Chastain goes all in as Tammy Faye, a woman who slowly transformed into a caricature of herself with big hair and racoon-eyed makeup. But even under facial prosthetics and heavy makeup, she gives a nuanced portrayal of the late icon. This biography is incredibly kind to the preacher, portraying her as one of the good guys, if not slightly deluded. She starts off as a Lucille Ball-esque housewife with a swirl of red hair, but being a housewife and stay-at-home mom isn’t the life for Tammy, who craves the same level of fame her husband is receiving. So she storms her way through a garden party to literally sit at the table with the male TV producers, she refused to ostracise the LBGTQ community (believing true Christianity was loving everyone no matter their preferences), and she even spoke to a man with AIDS on her show and became a lifelong ally. It’s because of these attitudes, which upset many producers and probably affected her career, that makes Bakker an icon in the gay community even today.

Garfield uses his natural charm to encapsulate Bakker’s allure. He’s creepily charming, like a Christian Mr Rogers, but with dark malice behind his eyes. But Tammy Faye’s personal story, thanks to a rather biased screenplay and Chastain’s powerhouse performance, overtakes this movie. Garfield’s nuanced performance thus gets pushed aside in favour of letting Chastain’s Tammy shine.

The Eyes of Tammy Faye also fails to explain exactly how terrible Jim Bakker is. It appears that one day Tammy overheard staff gossiping about his philandering ways and changed her opinion of him. It also fails to go into depth about how Jim used pledges for God to fund bogus schemes. This film pins all the blame on him, excusing Tammy’s hunger for fame and penchant for pricey clothing. It’s clear she’s too involved to be without blame, but Abe Sylvia’s script portrays her as too delusional and naïve to be totally guilty.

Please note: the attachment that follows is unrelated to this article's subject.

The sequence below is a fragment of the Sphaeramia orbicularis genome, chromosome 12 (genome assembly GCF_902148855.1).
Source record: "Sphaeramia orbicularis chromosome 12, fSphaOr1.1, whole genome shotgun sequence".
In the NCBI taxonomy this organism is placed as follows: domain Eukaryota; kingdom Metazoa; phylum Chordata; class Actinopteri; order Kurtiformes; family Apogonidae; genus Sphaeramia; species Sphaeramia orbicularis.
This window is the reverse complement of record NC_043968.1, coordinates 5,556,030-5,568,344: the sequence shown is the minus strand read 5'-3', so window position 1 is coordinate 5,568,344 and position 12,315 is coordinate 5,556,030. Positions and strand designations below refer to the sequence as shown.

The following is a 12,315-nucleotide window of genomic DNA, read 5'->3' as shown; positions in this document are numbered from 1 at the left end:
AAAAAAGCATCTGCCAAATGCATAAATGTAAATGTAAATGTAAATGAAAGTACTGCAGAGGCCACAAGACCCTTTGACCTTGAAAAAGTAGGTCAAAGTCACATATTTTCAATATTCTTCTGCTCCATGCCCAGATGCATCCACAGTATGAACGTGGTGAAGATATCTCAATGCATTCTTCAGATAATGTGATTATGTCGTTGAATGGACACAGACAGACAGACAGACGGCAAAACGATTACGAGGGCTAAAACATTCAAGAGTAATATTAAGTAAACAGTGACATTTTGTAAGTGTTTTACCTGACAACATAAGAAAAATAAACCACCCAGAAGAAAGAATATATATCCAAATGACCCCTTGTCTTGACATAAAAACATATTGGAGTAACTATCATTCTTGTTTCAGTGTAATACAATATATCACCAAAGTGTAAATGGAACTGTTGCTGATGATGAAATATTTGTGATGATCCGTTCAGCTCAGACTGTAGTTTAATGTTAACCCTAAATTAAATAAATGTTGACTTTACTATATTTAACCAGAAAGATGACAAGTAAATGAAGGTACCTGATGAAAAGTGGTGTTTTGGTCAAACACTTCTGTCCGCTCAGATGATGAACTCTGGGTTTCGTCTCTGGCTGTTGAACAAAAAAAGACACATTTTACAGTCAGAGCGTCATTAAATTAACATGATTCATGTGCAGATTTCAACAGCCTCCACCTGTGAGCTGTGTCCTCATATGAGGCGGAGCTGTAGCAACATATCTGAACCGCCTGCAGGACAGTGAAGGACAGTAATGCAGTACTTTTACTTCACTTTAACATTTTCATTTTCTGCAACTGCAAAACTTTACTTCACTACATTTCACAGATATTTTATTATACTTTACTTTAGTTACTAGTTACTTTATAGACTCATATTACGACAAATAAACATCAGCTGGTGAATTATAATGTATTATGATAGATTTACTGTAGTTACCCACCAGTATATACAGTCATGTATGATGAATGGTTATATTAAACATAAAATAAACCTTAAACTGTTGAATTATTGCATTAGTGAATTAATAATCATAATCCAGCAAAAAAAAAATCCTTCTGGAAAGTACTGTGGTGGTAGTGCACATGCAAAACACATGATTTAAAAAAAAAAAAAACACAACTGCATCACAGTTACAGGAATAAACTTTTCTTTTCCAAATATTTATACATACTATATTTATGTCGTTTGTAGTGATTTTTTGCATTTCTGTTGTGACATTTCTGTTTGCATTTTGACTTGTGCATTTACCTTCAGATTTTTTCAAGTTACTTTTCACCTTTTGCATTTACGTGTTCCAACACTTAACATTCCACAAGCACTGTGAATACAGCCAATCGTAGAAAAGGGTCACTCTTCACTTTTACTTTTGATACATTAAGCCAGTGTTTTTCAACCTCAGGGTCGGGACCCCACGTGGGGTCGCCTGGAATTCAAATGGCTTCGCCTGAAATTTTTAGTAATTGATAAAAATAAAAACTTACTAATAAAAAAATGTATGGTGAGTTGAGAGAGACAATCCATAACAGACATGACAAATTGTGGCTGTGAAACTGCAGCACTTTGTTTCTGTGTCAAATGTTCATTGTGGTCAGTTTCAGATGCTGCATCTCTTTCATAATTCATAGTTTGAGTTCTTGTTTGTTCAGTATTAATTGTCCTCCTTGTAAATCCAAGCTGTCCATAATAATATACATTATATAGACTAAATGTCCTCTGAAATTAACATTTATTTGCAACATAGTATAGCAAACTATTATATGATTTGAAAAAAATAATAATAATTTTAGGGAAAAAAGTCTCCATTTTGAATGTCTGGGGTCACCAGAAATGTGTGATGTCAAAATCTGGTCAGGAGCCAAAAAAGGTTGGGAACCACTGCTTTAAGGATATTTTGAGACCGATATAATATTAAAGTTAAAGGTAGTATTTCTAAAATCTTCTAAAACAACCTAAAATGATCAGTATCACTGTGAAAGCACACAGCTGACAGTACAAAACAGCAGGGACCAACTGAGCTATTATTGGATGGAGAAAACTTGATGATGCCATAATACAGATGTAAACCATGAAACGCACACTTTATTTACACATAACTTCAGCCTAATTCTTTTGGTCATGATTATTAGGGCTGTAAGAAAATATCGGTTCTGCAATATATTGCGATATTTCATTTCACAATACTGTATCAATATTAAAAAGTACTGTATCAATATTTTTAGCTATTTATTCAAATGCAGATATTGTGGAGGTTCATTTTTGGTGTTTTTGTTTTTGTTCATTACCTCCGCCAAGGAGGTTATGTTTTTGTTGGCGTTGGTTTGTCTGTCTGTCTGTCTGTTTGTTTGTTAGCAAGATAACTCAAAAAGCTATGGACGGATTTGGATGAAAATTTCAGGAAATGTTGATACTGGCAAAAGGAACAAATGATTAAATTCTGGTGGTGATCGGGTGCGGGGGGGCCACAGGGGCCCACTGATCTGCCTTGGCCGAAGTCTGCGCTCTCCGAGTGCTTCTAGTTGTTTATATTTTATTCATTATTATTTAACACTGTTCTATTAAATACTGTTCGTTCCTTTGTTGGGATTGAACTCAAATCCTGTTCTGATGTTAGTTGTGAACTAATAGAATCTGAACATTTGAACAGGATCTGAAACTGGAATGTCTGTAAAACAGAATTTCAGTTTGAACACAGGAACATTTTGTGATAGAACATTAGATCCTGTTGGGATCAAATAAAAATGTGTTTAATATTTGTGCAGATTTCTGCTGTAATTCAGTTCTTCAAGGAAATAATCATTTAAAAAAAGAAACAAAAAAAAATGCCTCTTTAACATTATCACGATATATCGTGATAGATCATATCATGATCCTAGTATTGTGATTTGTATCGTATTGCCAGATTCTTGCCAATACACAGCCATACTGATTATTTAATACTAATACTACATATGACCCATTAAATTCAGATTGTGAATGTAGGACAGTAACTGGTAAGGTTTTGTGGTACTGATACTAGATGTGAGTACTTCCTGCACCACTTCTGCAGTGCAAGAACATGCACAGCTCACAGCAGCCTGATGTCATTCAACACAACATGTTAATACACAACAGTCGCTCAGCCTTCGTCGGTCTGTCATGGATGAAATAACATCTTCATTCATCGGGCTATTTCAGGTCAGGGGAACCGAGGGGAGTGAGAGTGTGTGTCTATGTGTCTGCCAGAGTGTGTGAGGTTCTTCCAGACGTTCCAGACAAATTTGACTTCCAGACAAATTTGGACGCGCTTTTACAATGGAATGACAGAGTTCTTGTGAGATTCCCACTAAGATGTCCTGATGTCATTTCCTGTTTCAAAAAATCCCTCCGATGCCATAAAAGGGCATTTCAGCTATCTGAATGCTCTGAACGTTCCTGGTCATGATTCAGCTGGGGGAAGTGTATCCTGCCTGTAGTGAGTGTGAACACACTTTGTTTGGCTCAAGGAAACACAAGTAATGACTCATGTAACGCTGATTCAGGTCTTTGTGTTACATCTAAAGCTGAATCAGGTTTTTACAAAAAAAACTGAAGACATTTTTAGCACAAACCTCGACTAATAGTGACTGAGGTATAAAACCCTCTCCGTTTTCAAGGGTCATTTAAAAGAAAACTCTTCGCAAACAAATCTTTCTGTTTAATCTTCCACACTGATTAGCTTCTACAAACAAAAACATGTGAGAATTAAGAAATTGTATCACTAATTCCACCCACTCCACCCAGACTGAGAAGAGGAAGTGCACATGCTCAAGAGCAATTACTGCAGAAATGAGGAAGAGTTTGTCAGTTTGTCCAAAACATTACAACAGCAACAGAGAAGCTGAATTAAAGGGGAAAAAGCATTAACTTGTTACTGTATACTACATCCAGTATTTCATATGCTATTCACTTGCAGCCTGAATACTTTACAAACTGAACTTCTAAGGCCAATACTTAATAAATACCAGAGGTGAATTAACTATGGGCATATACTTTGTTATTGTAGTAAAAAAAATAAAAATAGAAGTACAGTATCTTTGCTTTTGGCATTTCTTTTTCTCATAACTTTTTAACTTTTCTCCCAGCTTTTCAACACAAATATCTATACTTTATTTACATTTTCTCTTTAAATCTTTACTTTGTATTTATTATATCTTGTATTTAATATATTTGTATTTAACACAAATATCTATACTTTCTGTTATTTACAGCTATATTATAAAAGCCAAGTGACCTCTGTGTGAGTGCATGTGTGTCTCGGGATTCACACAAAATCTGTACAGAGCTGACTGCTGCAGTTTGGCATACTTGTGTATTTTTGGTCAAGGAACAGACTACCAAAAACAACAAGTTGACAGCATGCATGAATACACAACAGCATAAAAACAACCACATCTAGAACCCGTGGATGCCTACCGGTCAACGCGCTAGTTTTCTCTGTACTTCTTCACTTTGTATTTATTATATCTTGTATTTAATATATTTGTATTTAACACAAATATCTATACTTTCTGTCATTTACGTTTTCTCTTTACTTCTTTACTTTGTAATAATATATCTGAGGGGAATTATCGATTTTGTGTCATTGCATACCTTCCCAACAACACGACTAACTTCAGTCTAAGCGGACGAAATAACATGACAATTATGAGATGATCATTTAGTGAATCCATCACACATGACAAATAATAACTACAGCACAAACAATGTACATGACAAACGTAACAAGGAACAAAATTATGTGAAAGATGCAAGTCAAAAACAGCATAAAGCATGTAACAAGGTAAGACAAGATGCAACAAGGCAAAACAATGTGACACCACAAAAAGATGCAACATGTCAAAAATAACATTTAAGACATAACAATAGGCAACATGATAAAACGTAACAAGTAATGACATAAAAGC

The contradiction of the Bakker’s makes The Eyes of Tammy Faye appear unfocused. It doesn’t help that four decades of their life is condensed into a two-hour film. Showalter glosses over their rise and fall, whizzing through the height of their popularity.

Sylvia has a lot of good ideas in his script, including commentary about the cult of celebrity, the rise of TV preachers, and how the Republican party and Christian broadcasters became political allies. Sadly, there isn’t a time for them to be an underlying current for audiences to catch the subtext. It’s noticeable that Sylvia is more accustomed to writing TV series like Nurse Jackie and Dead to Me, as the pacing seriously suffer in the final act.

The Eyes of Tammy Faye does restore the dignity of the late evangelist, who passed away in 2007, but it lacks the focus to help audiences truly understand how they ended up in such power and how they lost it almost as quickly. A passion project for Chastain, who acquired the rights to Tammy Faye Bakker’s life story in 2012, perhaps there’s a bit too much bias over this eccentric woman, who was far more complex than this biopic makes out.

USA | 2021 | 126 MINUTES | 1.85:1 | COLOUR | ENGLISH

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Cast & Crew

director: Michael Showalter.
writers: Abe Sylvia (based on the book ‘The Eyes of Tammy Faye’ by Fenton Bailey & Randy Barbato).
starring: Jessica Chastain, Andrew Garfield, Cherry Jones & Vincent D’Onofrio.